It is also proper to observe that the House was for the greater part of the winter so heated by divisions on points of general importance, that it would have been improper and imprudent to have called upon them to decide on this delicate business till more temper and calmness had taken place. When these began to appear the subject was introduced, and you have had a copy of the resolutions proposed by New York on that occasion. Against them all objections before mentioned operated, with this additional one, that it would be highly unjust and impolitic to determine against Vermont, without previous inquiry into the merits of their claims, and giving them an opportunity of being heard. This objection, so far as it respected their claim to independence, was absurd though plausible; but it was not to be overcome; and though we might have carried a resolution against it by a slender majority, that majority would have consisted of southern members against a violent opposition from New England and their adherents. A resolution carried under such circumstances would rather have encouraged than disheartened Vermont, and was, therefore, ineligible.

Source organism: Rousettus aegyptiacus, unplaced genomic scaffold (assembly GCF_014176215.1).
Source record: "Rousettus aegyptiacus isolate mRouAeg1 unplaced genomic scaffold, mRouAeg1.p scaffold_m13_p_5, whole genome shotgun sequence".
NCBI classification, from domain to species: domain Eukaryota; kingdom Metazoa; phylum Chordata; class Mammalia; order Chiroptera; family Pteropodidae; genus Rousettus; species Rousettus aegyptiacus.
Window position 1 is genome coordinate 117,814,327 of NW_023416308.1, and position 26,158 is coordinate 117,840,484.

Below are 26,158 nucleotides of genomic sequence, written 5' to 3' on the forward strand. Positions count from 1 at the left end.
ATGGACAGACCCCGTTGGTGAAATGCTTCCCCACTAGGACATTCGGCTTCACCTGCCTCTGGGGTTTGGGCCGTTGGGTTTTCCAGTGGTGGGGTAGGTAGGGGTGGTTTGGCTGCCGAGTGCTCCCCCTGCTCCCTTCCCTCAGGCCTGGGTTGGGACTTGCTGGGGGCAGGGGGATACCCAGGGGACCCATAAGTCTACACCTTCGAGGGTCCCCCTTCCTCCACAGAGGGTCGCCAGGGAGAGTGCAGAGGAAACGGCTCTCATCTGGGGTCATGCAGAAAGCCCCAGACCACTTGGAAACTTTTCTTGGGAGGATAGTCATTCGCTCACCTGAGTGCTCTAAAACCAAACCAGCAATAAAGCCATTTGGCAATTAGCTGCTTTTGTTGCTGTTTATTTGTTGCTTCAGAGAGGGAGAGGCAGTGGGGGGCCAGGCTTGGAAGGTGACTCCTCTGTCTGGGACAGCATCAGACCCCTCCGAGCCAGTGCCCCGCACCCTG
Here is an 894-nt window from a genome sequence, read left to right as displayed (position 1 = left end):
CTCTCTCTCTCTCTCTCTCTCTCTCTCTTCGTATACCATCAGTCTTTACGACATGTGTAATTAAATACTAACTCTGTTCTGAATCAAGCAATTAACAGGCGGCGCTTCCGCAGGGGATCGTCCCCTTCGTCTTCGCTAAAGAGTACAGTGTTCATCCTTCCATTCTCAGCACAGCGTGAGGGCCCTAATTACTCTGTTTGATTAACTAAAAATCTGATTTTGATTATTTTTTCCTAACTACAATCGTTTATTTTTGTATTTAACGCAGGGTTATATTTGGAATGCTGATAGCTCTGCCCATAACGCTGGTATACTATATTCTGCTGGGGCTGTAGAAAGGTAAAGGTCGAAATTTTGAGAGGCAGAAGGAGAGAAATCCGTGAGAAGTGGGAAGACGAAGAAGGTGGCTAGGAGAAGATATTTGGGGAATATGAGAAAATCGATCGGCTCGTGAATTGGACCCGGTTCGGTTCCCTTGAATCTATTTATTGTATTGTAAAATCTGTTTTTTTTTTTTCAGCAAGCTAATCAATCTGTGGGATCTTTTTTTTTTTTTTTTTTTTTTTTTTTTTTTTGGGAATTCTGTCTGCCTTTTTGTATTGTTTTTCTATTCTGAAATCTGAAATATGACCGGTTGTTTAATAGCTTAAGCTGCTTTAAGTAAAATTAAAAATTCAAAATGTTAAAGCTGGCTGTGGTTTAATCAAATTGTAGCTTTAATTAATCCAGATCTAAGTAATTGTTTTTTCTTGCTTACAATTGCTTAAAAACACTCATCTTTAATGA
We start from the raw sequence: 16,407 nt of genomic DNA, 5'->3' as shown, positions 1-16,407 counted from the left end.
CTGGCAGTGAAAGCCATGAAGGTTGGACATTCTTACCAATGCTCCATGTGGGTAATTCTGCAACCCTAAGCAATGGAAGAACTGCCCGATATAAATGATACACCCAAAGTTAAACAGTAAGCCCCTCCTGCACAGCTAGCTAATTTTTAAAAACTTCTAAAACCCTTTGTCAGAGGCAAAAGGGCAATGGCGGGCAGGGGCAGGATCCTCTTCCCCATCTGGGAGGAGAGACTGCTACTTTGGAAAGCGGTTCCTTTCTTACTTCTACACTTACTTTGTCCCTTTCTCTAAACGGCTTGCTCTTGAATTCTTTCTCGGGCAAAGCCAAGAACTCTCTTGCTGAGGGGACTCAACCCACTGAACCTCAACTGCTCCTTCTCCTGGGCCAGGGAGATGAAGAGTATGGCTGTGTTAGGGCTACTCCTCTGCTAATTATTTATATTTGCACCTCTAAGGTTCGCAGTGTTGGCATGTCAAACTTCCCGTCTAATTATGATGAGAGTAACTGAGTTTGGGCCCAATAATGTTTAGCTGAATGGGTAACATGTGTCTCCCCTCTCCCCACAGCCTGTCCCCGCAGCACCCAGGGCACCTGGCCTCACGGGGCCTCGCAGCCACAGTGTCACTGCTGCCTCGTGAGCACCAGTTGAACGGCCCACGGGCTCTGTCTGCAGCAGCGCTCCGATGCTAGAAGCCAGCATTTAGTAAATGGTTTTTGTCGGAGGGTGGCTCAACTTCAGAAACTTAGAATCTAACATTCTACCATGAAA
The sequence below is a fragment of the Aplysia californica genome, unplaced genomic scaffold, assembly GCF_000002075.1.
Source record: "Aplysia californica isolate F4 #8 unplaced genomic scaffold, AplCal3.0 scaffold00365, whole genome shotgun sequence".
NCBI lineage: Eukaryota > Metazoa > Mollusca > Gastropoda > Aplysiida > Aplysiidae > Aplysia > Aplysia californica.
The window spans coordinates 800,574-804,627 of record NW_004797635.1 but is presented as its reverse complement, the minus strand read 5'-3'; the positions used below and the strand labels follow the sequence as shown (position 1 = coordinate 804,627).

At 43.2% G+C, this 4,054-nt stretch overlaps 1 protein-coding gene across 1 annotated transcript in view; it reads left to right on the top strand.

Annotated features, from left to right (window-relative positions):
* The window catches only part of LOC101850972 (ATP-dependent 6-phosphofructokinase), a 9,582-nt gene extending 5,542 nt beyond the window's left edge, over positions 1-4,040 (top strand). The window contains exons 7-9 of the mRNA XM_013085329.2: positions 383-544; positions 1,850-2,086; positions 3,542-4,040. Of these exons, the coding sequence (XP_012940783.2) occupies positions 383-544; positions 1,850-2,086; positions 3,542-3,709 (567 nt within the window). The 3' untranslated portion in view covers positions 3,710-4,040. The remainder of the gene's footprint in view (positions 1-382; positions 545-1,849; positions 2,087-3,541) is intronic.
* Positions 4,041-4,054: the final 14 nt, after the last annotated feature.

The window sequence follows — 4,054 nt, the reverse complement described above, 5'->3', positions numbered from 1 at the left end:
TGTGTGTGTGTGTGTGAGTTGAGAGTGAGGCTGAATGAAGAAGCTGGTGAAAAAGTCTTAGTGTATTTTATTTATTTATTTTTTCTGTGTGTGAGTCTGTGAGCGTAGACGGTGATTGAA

Hence I conceived it to be expedient to promote the measure of appointing a committee of inquiry; knowing that if Congress proceeded to inquire, it would be a ground for pressing them to go further and determine, especially as I was apprised that the result of these inquiries would be in our favour.
The committee, you know, never had a formal meeting; it, nevertheless, had its use. The individual reports of the members who composed it advanced our cause; and even Mr. Witherspoon, who was and is suspected by New York, made representations in our favour.
Your last resolutions were of infinite service, by evincing the moderation, justice, and liberality, and, at the same time, the spirit of the State. On the other hand, the law of Vermont for whipping, cropping, and branding your magistrates made an impression greatly to their disadvantage. Before these emotions should have time to subside, as well in observance of our instructions, I pressed Congress from day to day to adopt such measures as the public exigencies called for, and thereby prevent the flames of civil war from raging. It would not, I believe, have been difficult to have obtained what some among you would call very spirited and pointed resolutions, but which, in my opinion, would have been very imprudent ones; because, among other reasons, they would not have been unanimous. You will find the recitals and particular resolutions numbered in the margin of the copy herewith enclosed, from 1 to 13. I shall trouble you with a few explanatory remarks on each of them, under heads numbered in like manner.
1st and 2d. These recitals were inserted to show the reason why Congress now proceed without the report of the committee, after having resolved to postpone the further consideration of the subject till their report should be made.
3d. This recital justifies the facts set forth in your representations, and in case an appeal to the public should become necessary, may be used with advantage to New York.